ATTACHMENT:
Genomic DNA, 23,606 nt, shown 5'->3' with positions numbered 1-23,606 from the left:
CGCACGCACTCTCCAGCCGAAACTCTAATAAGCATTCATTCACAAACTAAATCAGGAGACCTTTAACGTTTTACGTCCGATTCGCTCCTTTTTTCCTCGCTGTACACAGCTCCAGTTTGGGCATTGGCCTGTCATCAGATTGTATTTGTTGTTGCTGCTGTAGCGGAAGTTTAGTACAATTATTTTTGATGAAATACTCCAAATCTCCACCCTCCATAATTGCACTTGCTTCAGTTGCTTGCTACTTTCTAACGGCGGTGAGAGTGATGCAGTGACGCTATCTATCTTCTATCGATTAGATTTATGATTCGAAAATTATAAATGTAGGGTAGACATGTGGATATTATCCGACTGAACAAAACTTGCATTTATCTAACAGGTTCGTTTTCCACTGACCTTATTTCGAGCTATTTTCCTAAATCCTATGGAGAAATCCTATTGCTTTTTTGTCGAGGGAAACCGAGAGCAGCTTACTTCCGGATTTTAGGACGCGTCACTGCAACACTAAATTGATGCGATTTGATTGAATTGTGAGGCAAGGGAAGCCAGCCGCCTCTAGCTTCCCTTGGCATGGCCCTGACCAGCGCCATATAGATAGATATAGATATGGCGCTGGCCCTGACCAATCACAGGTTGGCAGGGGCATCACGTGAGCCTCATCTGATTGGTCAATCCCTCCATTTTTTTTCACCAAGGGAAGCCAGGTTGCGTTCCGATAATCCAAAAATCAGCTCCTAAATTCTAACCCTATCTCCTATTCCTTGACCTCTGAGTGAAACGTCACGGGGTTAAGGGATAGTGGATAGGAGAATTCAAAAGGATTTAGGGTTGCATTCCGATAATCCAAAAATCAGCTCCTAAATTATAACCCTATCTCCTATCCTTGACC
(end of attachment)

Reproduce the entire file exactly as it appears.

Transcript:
Genomic DNA, 23,606 nt, shown 5'->3' with positions numbered 1-23,606 from the left:
CGCACGCACTCTCCAGCCGAAACTCTAATAAGCATTCATTCACAAACTAAATCAGGAGACCTTTAACGTTTTACGTCCGATTCGCTCCTTTTTTCCTCGCTGTACACAGCTCCAGTTTGGGCATTGGCCTGTCATCAGATTGTATTTGTTGTTGCTGCTGTAGCGGAAGTTTAGTACAATTATTTTTGATGAAATACTCCAAATCTCCACCCTCCATAATTGCACTTGCTTCAGTTGCTTGCTACTTTCTAACGGCGGTGAGAGTGATGCAGTGACGCTATCTATCTTCTATCGATTAGATTTATGATTCGAAAATTATAAATGTAGGGTAGACATGTGGATATTATCCGACTGAACAAAACTTGCATTTATCTAACAGGTTCGTTTTCCACTGACCTTATTTCGAGCTATTTTCCTAAATCCTATGGAGAAATCCTATTGCTTTTTTGTCGAGGGAAACCGAGAGCAGCTTACTTCCGGATTTTAGGACGCGTCACTGCAACACTAAATTGATGCGATTTGATTGAATTGTGAGGCAAGGGAAGCCAGCCGCCTCTAGCTTCCCTTGGCATGGCCCTGACCAGCGCCATATAGATAGATATAGATATGGCGCTGGCCCTGACCAATCACAGGTTGGCAGGGGCATCACGTGAGCCTCATCTGATTGGTCAATCCCTCCATTTTTTTTCACCAAGGGAAGCCAGGTTGCGTTCCGATAATCCAAAAATCAGCTCCTAAATTCTAACCCTATCTCCTATTCCTTGACCTCTGAGTGAAACGTCACGGGGTTAAGGGATAGTGGATAGGAGAATTCAAAAGGATTTAGGGTTGCATTCCGATAATCCAAAAATCAGCTCCTAAATTATAACCCTATCTCCTATCCTTGACC